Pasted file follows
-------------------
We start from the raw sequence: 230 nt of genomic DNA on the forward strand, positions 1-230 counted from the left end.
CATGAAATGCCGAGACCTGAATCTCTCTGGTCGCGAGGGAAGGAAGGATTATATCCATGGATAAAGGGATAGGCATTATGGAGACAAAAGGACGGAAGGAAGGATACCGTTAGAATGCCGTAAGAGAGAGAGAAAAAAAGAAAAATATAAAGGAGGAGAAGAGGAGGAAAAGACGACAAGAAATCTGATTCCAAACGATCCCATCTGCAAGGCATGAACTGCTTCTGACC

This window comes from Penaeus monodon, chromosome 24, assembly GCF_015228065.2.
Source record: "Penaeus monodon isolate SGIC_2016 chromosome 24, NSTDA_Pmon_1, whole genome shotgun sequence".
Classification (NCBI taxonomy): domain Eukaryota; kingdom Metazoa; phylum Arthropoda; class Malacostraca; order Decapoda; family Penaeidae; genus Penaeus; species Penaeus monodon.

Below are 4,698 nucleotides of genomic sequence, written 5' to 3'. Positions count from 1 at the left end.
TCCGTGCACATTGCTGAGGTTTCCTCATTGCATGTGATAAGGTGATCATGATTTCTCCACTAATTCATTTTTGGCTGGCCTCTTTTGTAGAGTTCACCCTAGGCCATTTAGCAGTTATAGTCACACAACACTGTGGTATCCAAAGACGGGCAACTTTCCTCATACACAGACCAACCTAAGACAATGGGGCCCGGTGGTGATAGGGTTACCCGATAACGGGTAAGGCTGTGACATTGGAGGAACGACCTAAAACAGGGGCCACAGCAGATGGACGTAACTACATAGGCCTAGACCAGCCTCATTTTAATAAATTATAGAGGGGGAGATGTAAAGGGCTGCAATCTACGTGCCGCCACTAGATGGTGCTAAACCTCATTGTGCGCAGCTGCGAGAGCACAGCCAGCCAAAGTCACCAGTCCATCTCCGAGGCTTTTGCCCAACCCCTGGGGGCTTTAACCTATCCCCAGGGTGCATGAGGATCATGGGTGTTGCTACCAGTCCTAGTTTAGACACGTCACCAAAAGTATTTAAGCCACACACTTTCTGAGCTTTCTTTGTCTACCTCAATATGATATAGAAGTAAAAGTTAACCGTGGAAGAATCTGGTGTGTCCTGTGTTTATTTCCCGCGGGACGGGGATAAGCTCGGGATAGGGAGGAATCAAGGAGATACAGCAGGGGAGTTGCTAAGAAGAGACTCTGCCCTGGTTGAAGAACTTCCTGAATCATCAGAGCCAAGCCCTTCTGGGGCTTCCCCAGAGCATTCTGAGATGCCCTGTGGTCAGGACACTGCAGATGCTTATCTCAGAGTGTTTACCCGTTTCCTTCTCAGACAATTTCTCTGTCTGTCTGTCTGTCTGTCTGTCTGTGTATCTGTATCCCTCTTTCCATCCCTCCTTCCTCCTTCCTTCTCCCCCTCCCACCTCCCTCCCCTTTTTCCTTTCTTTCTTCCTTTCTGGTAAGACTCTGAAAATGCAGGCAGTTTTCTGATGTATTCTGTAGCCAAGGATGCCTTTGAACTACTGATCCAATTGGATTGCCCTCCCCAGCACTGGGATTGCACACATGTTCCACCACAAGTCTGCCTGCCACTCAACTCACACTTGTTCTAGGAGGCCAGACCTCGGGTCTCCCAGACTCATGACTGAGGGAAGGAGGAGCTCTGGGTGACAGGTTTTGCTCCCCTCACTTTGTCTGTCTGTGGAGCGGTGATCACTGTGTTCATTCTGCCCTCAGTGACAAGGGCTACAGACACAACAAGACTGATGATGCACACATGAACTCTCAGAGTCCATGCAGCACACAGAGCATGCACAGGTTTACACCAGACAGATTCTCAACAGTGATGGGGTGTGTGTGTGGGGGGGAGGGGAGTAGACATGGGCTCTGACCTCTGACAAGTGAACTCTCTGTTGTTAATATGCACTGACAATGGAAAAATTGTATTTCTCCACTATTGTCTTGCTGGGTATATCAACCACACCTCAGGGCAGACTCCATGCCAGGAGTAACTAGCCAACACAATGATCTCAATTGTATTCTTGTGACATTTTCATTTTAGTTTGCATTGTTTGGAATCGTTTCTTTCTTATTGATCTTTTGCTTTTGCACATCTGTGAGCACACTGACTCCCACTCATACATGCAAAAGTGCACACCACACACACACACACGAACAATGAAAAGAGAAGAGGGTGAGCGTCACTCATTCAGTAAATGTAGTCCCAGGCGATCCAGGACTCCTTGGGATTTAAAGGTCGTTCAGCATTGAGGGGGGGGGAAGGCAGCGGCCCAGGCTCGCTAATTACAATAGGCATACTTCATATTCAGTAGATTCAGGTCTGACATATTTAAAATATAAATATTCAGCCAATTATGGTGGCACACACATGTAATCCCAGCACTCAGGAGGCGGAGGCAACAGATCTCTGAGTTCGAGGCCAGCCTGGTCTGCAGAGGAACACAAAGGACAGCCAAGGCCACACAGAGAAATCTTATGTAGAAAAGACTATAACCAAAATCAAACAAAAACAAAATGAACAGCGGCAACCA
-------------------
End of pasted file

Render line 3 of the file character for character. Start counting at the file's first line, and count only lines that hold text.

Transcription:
This window comes from Penaeus monodon, chromosome 24, assembly GCF_015228065.2.